When you invest in the stock market and buy shares of a company, you are basically becoming a partial owner of the business that you put your money in. One of many. It means that the business is already established and grew large. Large and confident enough, to be backed up by millions of other fellow investors. Millions of other people who rely on it for this business to generate wealth for them.

And those investors are never idle. They observe and evaluate the company and express their opinion about the value of the shares and thus ultimately of the company, by influencing the share price. Every single day.

Every time when somebody puts up a buy order to purchase some shares, someone else sees the order and examines whether he/she is willing to accept this offer. So there are always two parties involved. One, that wants to sell. One, that wants to buy. And everyone has his/her reason to do so.

Opinions matter

This already clearly indicates that where you might see an opportunity for a great future, someone else sees it the other way round. This also means that where you think that you can make some money, someone else thinks that this ship has already sailed. Or that the value is already fair and has no more upward potential. Or that someone is already happy with the development and needs the funds to invest in something else. Or that someone just needs the money.

You will never know the full and real reason why someone else wants to sell a stock, but you should be aware of this system. Because it also implies that there is a risk. BUT, as Warren Buffett likes to say: Risk comes from not knowing you are doing. The more you know about the company you plan to invest in, the more you can leverage your risk. Or, if you don’t have the time and patience to dive into it, you can just leave it to others.

Reducing risk through diversification and a passive investment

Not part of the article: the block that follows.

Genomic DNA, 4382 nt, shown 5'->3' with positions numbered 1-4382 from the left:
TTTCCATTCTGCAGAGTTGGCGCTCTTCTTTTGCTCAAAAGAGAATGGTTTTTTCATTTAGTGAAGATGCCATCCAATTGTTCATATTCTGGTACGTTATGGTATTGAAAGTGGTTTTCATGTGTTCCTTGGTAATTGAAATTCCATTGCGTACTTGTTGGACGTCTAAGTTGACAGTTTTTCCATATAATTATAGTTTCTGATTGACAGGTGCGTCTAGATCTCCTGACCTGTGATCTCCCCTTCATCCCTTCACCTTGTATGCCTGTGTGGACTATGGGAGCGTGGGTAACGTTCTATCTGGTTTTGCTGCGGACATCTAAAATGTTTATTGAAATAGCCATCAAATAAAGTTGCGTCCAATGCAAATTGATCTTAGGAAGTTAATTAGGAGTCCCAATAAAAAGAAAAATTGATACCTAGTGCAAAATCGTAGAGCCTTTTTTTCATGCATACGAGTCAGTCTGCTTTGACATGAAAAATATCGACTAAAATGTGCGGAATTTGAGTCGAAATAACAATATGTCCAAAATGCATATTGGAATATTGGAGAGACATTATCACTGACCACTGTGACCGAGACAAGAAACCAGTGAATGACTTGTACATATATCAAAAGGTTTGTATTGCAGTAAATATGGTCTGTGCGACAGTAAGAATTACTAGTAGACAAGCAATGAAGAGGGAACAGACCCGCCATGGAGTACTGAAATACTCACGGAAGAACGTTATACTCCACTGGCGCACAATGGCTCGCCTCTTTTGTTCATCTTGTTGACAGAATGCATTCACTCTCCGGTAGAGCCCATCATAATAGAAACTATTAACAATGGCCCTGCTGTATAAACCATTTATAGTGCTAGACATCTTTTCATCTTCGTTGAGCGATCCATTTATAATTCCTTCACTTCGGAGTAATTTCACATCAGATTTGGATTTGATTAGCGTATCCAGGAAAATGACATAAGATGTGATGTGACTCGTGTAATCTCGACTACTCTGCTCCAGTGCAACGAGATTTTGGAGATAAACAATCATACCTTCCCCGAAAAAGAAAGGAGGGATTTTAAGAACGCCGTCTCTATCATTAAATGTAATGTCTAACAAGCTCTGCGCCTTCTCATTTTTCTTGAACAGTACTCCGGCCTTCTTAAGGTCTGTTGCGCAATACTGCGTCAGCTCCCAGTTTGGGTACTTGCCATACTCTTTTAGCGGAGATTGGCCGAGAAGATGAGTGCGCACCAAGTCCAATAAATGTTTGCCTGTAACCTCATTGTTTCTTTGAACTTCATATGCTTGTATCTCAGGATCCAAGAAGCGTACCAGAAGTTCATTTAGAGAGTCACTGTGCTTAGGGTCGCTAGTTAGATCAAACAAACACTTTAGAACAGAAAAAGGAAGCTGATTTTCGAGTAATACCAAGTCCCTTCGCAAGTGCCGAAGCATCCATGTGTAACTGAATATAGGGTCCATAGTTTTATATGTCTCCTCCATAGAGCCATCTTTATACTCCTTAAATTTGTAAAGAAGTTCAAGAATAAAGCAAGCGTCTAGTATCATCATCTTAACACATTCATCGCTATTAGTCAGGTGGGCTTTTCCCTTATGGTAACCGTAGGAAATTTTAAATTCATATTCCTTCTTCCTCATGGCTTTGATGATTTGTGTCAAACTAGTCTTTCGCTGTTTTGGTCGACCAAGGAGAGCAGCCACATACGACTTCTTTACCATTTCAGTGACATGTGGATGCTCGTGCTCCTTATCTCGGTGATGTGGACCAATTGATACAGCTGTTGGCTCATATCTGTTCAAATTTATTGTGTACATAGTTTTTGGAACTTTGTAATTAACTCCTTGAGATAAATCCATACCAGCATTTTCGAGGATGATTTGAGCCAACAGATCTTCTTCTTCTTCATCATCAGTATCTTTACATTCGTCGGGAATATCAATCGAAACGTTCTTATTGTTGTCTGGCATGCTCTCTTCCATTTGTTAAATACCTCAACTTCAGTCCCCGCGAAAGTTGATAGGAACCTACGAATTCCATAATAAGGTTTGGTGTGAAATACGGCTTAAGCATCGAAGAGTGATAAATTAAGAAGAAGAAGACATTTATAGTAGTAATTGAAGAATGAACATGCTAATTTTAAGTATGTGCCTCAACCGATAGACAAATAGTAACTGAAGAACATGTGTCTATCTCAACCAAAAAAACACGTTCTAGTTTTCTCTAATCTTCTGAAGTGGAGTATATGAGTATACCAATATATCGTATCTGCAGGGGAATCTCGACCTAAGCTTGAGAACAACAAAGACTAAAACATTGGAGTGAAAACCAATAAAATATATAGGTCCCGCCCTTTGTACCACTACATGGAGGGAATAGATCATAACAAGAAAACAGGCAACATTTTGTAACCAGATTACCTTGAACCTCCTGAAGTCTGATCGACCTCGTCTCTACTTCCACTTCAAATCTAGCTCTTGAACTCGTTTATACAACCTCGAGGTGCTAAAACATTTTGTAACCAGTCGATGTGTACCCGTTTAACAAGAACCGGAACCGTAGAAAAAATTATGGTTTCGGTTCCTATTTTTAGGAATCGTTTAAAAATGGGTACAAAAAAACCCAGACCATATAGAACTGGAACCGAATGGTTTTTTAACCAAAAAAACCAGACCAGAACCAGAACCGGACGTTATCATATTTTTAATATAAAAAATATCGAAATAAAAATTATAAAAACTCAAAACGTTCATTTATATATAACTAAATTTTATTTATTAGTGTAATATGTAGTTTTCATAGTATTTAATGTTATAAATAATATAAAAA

Warren Buffett recommends potential investors a very specific type of investment: Low-cost passive index funds. Also known as ETFs. What makes ETFs a great investment? They reduce the risk by splitting your invested money across all companies in the index that the ETF is being applied to. So if you put 100 Euros in an ETF that is following the German DAX index (which includes the 30 largest companies in Germany), it means that each of these 30 companies listed in that index will become partially yours. In tiny amounts, but yours.

Diversification through ETFs makes sense for small investors because it is hard to achieve if you invest only small amounts of money. For example, one share of the German sports giant “Adidas” costs as of today 259,65 Euro. Just one share. So if you have only 100 Euros a month to start investing, how could you buy even only this one share? There is not much of a chance to start diversifying either.

ETFs work here the same as other funds, by collecting the money from other fellow investors and putting it to work in a nice bundled package. This way they can buy all the shares that are part of the index, and let you participate in it on a partial basis. This is just one of many ways, techniques, and strategies to manage your risk.

The financial system is built for this

As an investor, you put your money to work in a business. Our world is built on that. Our countries depend on that. Our jobs depend on that. Our financial system couldn’t function without this. So unless the whole financial world collapses, there will always be some business opportunities to invest in. As a passive investor, all you do is to put your faith into the system of how the business world works.

And yes, it might collapse someday. But guess what? If our system would collapse, then it wouldn’t even matter where you put your money in. It would be gone anyway. So you have a choice here: Trust in the system and get the chance to participate in all the opportunities that it has to offer, or don’t and forfeit all your chances right from the start. If you see it this way, the decision of whether or not to invest should be a no-brainer.

If you still have some restrictions, it might be not a bad idea to get someone to help you. The internet is very resourceful, but a financial advisor could also make sense. If you are reading this blog, it means that you have already made some steps in the right direction: to educate yourself. Don’t stop there. Keep reading. Keep learning. And start investing.